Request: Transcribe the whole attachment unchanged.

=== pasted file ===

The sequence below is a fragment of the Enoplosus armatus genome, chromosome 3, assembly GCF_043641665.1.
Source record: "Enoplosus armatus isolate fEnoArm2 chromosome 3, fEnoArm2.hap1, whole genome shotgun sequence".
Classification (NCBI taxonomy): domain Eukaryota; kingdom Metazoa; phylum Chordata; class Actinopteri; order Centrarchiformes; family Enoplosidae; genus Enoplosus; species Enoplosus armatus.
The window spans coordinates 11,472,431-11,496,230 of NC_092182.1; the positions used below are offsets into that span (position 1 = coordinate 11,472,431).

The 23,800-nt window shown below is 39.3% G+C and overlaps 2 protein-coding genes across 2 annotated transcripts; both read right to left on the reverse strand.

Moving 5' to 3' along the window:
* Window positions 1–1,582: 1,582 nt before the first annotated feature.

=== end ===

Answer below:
The sequence below is a fragment of the Enoplosus armatus genome, chromosome 3, assembly GCF_043641665.1.
Source record: "Enoplosus armatus isolate fEnoArm2 chromosome 3, fEnoArm2.hap1, whole genome shotgun sequence".
Classification (NCBI taxonomy): domain Eukaryota; kingdom Metazoa; phylum Chordata; class Actinopteri; order Centrarchiformes; family Enoplosidae; genus Enoplosus; species Enoplosus armatus.
The window spans coordinates 11,472,431-11,496,230 of NC_092182.1; the positions used below are offsets into that span (position 1 = coordinate 11,472,431).

The 23,800-nt window shown below is 39.3% G+C and overlaps 2 protein-coding genes across 2 annotated transcripts; both read right to left on the reverse strand.

Moving 5' to 3' along the window:
* Window positions 1–1,582: 1,582 nt before the first annotated feature.